Adtaat Railved, r ed "SeaMb
and -eusWa"a." will rseet
map, "ad two sts in polite to W.
H. Leby GCal Psssge, Agt A. .L
& A. I. L., AtlMata,.G

Yainma hs meb- d.2bh
U5~infl us~wMsa

mdk "*odAmpda
ho smo easyI -

1-4 II.


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If you but

knew what harsh
cathartic do, you'd
always use CaScarets
Candy tablets, vegetable
sad lid. Yet Just as bective
as alts sad cad=oe. Take one
whbm you need it. Stop the
trouble prtamptly. Never wait
tlUaghtC. m

Mflow i t tne
Stmp a s ehaj

,-sae al alltmesats
ft-e a diser-
doted stomach or
IeldS ish liver. They
seetals to cocentrat-
l foram al' the vTir-
e an d vslues of
aSO's Paw.-Paw
seae d are ade
m the Julee of the
l I anbesttattsly reeows
e asbabeis the best less.
te ever eoempsuded. Oet
W san it jen are Not per.
I wI rmft yeou moeey.

0. M. WALV Hua P Whb*h *t

A tea whih has become an auto-
mobile eothsiast s one of the pos
sessions of C. M. Wing of Greenville.
9. C. She haunted the garage, and
may times has been taken on trips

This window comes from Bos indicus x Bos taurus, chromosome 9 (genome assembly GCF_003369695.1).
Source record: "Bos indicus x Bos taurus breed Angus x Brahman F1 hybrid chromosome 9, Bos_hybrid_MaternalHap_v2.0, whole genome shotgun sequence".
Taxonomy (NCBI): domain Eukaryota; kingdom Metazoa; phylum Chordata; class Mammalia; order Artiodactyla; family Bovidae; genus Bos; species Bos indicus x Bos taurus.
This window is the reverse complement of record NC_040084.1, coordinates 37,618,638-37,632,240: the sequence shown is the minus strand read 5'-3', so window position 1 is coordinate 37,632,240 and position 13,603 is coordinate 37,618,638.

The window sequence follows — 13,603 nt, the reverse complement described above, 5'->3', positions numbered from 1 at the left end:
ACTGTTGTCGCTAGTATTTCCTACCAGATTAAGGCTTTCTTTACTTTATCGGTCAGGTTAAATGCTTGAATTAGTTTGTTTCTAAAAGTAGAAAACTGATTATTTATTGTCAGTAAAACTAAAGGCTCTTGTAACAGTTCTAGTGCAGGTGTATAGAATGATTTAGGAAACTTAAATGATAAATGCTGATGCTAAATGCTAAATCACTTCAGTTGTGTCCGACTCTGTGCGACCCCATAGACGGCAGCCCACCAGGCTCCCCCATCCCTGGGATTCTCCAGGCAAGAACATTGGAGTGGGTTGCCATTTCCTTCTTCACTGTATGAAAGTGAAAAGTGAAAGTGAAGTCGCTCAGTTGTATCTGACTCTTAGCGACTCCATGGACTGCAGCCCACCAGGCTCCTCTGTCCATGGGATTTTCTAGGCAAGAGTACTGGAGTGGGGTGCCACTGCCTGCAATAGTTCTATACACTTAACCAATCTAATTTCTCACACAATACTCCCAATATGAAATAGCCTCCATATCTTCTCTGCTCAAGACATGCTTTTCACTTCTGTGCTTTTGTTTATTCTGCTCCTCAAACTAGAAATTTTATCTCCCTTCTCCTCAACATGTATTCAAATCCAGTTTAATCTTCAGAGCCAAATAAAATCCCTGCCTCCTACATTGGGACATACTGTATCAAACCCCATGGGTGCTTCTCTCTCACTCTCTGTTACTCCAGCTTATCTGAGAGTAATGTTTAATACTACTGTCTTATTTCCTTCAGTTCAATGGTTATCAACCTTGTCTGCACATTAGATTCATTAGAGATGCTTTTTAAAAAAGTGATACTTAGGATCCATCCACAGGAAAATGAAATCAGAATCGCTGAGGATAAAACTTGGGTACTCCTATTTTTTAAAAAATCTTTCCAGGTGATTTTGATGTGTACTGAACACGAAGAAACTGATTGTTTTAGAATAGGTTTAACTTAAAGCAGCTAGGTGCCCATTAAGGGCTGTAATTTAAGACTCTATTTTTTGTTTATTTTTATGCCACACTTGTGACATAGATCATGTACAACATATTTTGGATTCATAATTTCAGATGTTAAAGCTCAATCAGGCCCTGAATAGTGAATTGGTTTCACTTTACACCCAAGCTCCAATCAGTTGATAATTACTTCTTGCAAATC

'about the city tIn her owner's motor
car. No place In the tonneau is horse
when she travels; she is a sightseer,
and she takes a perch uon the fold
of the wind shield. Of her Mr. Wing
"T*he hen is called Pet. She has
chosen the garage as her loaflng
place, and Is always ready for a
ride. having driven over the city
' many times. As some one redlarke'l.
'At the Wnps' even the chlokens like
an automobile.
Mr. Wing is the owner of a tour
Ing car. which carries seven people
unless his bulldog Jack is along; then
it carries only six. And Jack pieki
es seat; he 'must have the place be-
side the driver, or there Is trouble.
"Our friends always deem It wise to
burdor him wkhout delay," says Mr.
Wing, who declares that the dog is
an enthusiasticc motorist."
S How did you come to have an air-
ship? Really, I don't see how you
can afford so expensive a luxury."
"I made It myself from the broken
machines that have fallen on my
lands."--es*gendorfer Blaettor.

SThese Pmarmrd are Bolder a


Telephone Line
It is the most valuable thing for a corn-
munity to possess. It puts the doctor,
merchant, broker, depot, post office, rela-
tives and friends all within immediate reach.
It protects the home and does away with
the isolation of farm life that drive the
boys and girls to the big cities.
Have You a Rural Telephone?
ii If you have not, ett out this adver'
tsm!eanptt write your name and address
a th*e qa i al d ail iat to our sarest house to-dty. Upon receipt of